Care workers - who are largely migrant women, often working in informal home settings - make a considerable contribution to public health in many countries but are themselves exposed to health risks, face barriers to accessing care, and enjoy few labour and social protections. This WHO report, and its reflection on potential next steps, aims to foster debate about approaches to ensure that the global community meets its obligations in relation to these care workers. The report focuses on paid home-based care workers who attend to the varied needs of children, older people, people with disabilities and the disabled and ill people.It notes that a significant knowledge gap exists when it comes to how migrant care workers’ health is influenced – both positively and negatively – by the labour they perform and the contexts in which they undertake this work. The report highlights three key steps for all countries and regions to consider to improve the health and well-being of migrant care workers and their families:1. To generate evidence on the nature of migrant care work, the contributions to global health care and the terms and conditions of their employment. 2. To improve access to health services through specific measures to address non-discrimination, promote inclusion and participation of migrant care workers. 3. Promote and recognize care as a global public good that contributes to global health and well-being. The authors advocate for holistic, universal and person-centred health and social care systems.
9. Public-Private Mix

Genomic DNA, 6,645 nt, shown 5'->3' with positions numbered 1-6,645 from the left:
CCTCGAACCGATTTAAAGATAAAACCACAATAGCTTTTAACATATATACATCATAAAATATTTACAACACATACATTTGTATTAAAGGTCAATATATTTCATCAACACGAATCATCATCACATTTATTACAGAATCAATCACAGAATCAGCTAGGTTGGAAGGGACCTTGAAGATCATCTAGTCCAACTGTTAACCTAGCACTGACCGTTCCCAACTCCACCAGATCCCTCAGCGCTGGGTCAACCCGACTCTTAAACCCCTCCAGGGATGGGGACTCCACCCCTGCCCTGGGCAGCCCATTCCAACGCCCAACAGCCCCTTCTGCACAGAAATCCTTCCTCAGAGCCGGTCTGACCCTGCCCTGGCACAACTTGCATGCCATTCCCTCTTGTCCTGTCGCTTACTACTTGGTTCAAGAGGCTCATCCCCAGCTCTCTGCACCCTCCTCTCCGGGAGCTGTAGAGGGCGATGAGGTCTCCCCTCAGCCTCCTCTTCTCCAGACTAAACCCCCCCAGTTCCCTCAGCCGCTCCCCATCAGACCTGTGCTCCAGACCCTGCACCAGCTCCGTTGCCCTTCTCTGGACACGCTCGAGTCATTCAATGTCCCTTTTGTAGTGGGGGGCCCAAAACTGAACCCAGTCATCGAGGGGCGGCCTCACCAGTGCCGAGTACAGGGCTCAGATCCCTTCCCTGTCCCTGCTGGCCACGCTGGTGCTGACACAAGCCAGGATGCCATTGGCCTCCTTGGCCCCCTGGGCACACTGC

The role of the private health sector in developing countries remains a much-debated and contentious issue. Critics argue that the high prices charged in the private sector limits the use of health care among the poorest, consequently reducing access and equity in the use of health care. Supporters argue that increased private sector participation might improve access and equity by bringing in much needed resources for health care and by allowing governments to increase focus on underserved populations. However, little empirical exists for or against either side of this debate. The authors examined the association between private sector participation and self-reported measures of utilization and equity in deliveries and treatment of childhood respiratory disease using regression analysis, across a sample of nationally-representative Demographic and Health Surveys from 34 SSA economies. To measure private sector participation, we computed the percentage of live births that took place in a private (for-profit or non-profit/mission) health facility and the percentage of children with ARI symptoms who were treated at a private health facility. Private sector participation was positively associated with greater overall access and reduced disparities between rich and poor as well as urban and rural populations, including after controlling for confounders including per capita income and maternal education. However, higher private sector participation may be affected by other variables that also affect access and equity. In addition to an increased level of overall service utilization, countries with a relatively large share of private sector participation tend to also have significantly higher levels of maternal education and also higher levels of GDP per capita, so the relationships may be confounded by differences in socioeconomic development (particularly maternal education, a well-established key determinant of health service utilization and child health outcomes). The authors controlled for maternal education and per capita income but report that other confounders such as better functioning transportation infrastructure may also influence both private sector participation and access. They further notes that the appropriate role of the private sector might depend on the capacity of governments to provide effective stewardship and regulation, the health care financing environment, and the organization of the public health sector.